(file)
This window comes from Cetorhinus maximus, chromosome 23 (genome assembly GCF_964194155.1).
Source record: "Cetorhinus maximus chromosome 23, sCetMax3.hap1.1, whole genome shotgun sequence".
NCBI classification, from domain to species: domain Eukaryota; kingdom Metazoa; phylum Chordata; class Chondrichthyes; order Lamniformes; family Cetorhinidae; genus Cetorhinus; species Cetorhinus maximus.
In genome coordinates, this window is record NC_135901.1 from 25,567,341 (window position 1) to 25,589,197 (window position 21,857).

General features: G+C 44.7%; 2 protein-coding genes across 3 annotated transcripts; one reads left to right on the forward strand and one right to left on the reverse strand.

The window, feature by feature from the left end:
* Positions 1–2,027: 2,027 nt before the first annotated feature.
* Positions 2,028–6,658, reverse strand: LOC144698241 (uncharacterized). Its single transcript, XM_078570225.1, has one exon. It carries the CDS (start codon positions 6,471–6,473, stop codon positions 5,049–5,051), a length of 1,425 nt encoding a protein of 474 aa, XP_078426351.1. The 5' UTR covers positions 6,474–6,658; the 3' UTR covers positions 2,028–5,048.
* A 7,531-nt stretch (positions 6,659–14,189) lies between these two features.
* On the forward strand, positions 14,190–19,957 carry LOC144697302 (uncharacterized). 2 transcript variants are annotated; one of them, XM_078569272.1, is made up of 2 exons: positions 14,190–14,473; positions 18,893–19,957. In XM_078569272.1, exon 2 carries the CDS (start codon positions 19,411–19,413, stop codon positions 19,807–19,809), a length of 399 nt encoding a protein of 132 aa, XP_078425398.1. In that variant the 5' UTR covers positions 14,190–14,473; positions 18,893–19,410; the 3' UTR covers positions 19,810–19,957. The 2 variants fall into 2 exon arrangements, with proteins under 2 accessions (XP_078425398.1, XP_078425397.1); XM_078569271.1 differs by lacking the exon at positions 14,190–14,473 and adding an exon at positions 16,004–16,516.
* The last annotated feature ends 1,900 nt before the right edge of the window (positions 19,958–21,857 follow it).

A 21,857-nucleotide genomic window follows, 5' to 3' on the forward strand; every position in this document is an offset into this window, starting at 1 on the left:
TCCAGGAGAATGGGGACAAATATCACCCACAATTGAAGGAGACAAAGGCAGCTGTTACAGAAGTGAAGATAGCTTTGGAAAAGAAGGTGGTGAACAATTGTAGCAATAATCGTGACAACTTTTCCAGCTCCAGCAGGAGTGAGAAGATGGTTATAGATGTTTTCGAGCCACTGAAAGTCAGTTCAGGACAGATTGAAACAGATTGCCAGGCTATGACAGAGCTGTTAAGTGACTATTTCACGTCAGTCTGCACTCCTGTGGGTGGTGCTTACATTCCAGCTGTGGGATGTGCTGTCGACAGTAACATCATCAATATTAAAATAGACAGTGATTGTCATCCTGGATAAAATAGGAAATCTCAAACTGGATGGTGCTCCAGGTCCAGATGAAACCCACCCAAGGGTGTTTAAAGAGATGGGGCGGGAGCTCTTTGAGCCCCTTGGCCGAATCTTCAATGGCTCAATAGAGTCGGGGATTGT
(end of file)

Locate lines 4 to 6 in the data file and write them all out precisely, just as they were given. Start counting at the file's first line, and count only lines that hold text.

In genome coordinates, this window is record NC_135901.1 from 25,567,341 (window position 1) to 25,589,197 (window position 21,857).

General features: G+C 44.7%; 2 protein-coding genes across 3 annotated transcripts; one reads left to right on the forward strand and one right to left on the reverse strand.

The window, feature by feature from the left end: